November 22nd, 2005
In much of the Western world when it comes to sex it’s pretty much expected that people won’t be virgins when they marry. Whilst some ethnic or religious communities within the West expect women (and less often men) to be a virgin when they wed, overall it’s assumed most people won’t be virgins and that’s okay.
In fact in many communities in the West not only is it seen as normal or desirable to have sexual experiences before marriage, it’s also acceptable to have sex with more than one person before you get hitched, and if you don’t want to wed then that’s fine too.
This view can sometimes lead to problems, particularly in the media since this view of sex is seen as globally universal.
Which is why there’s a big ol’ ruck going on in Chennai after Bollywood star Khushboo happened to remark that it was fine to have sex before marriage so long as you used protection. Her remarks have offended many Tamils and even caused arguments between political parties (some of whom have attacked Khushboo).
Indian media coverage of this incident has picked up on the idea that many young people are no longer virgins when they marry, and that some parents even accept their children may have sexual experiences prior to settling down with a partner.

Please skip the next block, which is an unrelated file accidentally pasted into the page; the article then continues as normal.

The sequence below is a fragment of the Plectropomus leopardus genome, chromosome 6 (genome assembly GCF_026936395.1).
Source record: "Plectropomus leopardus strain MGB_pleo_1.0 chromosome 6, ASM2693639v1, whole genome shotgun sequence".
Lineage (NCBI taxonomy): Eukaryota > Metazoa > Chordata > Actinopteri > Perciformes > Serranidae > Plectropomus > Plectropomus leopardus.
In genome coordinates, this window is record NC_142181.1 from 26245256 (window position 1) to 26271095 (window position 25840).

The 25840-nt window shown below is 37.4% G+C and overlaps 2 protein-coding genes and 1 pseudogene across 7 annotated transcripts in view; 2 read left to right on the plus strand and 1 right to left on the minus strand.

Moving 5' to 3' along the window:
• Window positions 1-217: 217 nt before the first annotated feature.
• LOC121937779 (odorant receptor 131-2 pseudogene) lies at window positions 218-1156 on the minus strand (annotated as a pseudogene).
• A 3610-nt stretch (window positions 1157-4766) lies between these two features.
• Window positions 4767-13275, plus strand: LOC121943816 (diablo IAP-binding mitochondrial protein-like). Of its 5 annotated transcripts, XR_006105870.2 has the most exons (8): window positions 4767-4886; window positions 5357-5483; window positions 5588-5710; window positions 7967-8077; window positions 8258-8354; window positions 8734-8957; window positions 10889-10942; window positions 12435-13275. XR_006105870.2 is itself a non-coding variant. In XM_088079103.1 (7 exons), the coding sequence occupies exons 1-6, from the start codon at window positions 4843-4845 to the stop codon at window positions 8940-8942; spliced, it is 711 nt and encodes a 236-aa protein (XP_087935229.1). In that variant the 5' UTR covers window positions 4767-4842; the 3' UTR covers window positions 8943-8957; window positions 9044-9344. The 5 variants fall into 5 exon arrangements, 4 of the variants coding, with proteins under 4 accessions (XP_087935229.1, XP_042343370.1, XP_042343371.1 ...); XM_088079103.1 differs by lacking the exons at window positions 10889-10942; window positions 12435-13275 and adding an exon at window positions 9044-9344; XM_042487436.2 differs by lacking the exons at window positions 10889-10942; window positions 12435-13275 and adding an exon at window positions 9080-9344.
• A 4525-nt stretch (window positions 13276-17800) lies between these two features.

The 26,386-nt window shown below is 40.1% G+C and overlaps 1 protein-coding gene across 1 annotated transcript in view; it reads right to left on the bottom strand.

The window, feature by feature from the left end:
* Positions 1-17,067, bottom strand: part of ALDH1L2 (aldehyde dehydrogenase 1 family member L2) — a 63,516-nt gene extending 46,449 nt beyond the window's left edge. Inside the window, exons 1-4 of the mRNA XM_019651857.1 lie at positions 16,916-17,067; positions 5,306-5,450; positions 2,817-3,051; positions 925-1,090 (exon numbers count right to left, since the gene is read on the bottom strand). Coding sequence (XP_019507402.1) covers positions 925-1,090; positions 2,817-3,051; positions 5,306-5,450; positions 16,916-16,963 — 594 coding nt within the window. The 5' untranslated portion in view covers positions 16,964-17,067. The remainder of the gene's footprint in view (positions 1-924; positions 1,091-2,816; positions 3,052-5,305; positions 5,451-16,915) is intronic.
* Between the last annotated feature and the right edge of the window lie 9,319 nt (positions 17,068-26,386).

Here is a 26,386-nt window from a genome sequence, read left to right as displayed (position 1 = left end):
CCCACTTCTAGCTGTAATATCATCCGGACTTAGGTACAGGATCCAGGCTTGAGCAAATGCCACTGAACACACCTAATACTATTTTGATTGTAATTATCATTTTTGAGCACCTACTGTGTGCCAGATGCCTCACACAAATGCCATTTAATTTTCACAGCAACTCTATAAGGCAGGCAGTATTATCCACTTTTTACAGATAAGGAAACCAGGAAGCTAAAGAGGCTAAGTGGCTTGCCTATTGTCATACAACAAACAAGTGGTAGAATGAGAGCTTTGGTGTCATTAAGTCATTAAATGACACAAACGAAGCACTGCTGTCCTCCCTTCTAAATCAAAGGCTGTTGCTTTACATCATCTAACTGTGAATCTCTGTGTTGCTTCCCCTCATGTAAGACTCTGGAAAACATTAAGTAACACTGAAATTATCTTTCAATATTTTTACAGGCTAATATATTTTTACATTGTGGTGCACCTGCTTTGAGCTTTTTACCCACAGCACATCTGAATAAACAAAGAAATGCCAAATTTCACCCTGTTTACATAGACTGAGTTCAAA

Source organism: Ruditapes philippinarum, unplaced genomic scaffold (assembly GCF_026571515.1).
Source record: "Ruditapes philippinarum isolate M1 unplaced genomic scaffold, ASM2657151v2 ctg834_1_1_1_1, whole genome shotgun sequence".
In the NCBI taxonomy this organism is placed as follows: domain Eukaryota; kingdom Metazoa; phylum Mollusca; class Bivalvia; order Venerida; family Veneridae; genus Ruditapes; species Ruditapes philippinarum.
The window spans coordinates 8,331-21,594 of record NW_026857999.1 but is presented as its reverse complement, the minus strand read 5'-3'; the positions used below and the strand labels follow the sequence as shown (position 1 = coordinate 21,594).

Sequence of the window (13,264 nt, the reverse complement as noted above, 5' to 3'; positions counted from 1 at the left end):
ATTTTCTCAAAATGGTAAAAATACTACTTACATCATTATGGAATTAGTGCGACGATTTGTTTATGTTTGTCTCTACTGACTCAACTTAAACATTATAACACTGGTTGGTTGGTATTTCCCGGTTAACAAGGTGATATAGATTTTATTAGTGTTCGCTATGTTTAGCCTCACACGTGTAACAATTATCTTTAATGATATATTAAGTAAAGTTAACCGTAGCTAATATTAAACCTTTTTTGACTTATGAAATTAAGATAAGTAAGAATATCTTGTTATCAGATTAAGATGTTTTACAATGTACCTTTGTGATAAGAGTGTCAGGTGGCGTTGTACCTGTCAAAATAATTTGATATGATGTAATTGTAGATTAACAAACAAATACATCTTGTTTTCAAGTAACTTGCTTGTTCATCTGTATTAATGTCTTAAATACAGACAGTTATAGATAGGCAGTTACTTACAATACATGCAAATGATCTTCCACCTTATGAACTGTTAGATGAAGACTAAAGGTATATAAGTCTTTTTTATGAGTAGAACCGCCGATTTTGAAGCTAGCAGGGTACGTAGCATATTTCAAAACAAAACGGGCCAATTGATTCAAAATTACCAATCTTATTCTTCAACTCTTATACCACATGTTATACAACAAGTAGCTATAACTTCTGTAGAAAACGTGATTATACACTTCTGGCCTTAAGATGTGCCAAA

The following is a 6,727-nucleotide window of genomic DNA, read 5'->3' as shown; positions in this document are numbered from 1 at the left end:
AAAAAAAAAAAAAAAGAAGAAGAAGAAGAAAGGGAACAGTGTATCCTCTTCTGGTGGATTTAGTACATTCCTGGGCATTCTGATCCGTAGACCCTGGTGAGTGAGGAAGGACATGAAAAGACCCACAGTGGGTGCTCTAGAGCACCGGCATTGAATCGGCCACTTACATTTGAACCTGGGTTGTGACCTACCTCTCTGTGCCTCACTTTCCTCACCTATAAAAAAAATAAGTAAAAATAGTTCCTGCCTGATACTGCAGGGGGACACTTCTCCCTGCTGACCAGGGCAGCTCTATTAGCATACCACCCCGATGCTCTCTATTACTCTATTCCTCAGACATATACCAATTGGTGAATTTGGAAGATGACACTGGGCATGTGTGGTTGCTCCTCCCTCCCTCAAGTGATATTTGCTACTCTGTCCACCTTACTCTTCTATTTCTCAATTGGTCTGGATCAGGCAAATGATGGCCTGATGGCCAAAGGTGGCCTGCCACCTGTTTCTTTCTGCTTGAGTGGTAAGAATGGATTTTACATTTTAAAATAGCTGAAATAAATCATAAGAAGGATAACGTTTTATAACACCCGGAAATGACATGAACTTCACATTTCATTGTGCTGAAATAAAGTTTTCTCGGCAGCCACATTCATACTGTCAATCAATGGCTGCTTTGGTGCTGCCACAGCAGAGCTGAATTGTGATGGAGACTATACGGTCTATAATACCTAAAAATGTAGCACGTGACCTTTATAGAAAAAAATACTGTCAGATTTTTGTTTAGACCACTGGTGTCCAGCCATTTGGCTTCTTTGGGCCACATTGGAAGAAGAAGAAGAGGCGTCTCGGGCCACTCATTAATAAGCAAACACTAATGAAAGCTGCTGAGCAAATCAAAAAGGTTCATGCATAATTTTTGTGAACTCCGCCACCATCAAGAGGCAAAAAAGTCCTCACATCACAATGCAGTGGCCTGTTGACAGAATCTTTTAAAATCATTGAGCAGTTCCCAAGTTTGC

But it’s still a sensitive issue that is difficult to find a clear answer to. Whilst one doesn’t want to upset those whose religious views specify no sex before marriage, evidence does suggest sexual knowledge (if not experience) can help couples enjoy sex when they marry. Unfortunately for many groups there’s a desire to limit access to sex education as well as sexual encounters.
Whilst Khushboo may not intentionally chosen this brave stance, her statement has led to wider public debates on sex – including sexual health. This is important given the rising problems around HIV in India and its neighbours.
Hopefully rather than this continuing as a moral attack on an actress, this story can lead to some productive discussions that allow those with strong views about virginity to still get sex education, and those who have premarital sex to avoid negative repercussions, exclusion, or punishment.
The challenge is for Chennai and similar countries to maintain traditional values but understand in a modern society open discussion of issues like sex before marriage can no longer be avoided. And for those in the West, particularly the Western media, to appreciate that for some people in some countries even discussing sex before marriage can be downright dangerous.Tweet